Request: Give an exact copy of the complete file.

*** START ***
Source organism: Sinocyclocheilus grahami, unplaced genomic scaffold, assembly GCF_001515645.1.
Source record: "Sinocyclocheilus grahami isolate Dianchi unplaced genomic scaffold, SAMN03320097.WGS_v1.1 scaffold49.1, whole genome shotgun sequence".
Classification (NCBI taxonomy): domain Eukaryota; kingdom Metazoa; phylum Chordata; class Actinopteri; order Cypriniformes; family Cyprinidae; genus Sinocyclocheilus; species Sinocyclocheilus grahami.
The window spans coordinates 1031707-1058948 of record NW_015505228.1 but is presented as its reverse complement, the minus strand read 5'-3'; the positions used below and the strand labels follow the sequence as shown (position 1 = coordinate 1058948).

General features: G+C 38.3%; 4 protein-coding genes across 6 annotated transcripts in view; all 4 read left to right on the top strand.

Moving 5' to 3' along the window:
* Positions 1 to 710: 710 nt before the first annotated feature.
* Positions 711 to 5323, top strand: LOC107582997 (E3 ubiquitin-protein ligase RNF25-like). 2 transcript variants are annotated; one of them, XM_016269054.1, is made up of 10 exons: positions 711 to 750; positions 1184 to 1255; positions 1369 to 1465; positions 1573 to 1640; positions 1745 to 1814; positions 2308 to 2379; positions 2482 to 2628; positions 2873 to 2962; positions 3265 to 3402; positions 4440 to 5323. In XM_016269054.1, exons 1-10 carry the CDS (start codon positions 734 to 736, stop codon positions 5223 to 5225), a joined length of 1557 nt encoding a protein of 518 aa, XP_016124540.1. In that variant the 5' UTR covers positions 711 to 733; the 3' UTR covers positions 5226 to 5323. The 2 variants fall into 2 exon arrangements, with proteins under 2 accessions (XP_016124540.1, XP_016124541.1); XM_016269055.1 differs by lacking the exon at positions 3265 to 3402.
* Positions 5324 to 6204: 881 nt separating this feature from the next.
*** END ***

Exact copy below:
Source organism: Sinocyclocheilus grahami, unplaced genomic scaffold, assembly GCF_001515645.1.
Source record: "Sinocyclocheilus grahami isolate Dianchi unplaced genomic scaffold, SAMN03320097.WGS_v1.1 scaffold49.1, whole genome shotgun sequence".
Classification (NCBI taxonomy): domain Eukaryota; kingdom Metazoa; phylum Chordata; class Actinopteri; order Cypriniformes; family Cyprinidae; genus Sinocyclocheilus; species Sinocyclocheilus grahami.
The window spans coordinates 1031707-1058948 of record NW_015505228.1 but is presented as its reverse complement, the minus strand read 5'-3'; the positions used below and the strand labels follow the sequence as shown (position 1 = coordinate 1058948).

General features: G+C 38.3%; 4 protein-coding genes across 6 annotated transcripts in view; all 4 read left to right on the top strand.

Moving 5' to 3' along the window:
* Positions 1 to 710: 710 nt before the first annotated feature.
* Positions 711 to 5323, top strand: LOC107582997 (E3 ubiquitin-protein ligase RNF25-like). 2 transcript variants are annotated; one of them, XM_016269054.1, is made up of 10 exons: positions 711 to 750; positions 1184 to 1255; positions 1369 to 1465; positions 1573 to 1640; positions 1745 to 1814; positions 2308 to 2379; positions 2482 to 2628; positions 2873 to 2962; positions 3265 to 3402; positions 4440 to 5323. In XM_016269054.1, exons 1-10 carry the CDS (start codon positions 734 to 736, stop codon positions 5223 to 5225), a joined length of 1557 nt encoding a protein of 518 aa, XP_016124540.1. In that variant the 5' UTR covers positions 711 to 733; the 3' UTR covers positions 5226 to 5323. The 2 variants fall into 2 exon arrangements, with proteins under 2 accessions (XP_016124540.1, XP_016124541.1); XM_016269055.1 differs by lacking the exon at positions 3265 to 3402.
* Positions 5324 to 6204: 881 nt separating this feature from the next.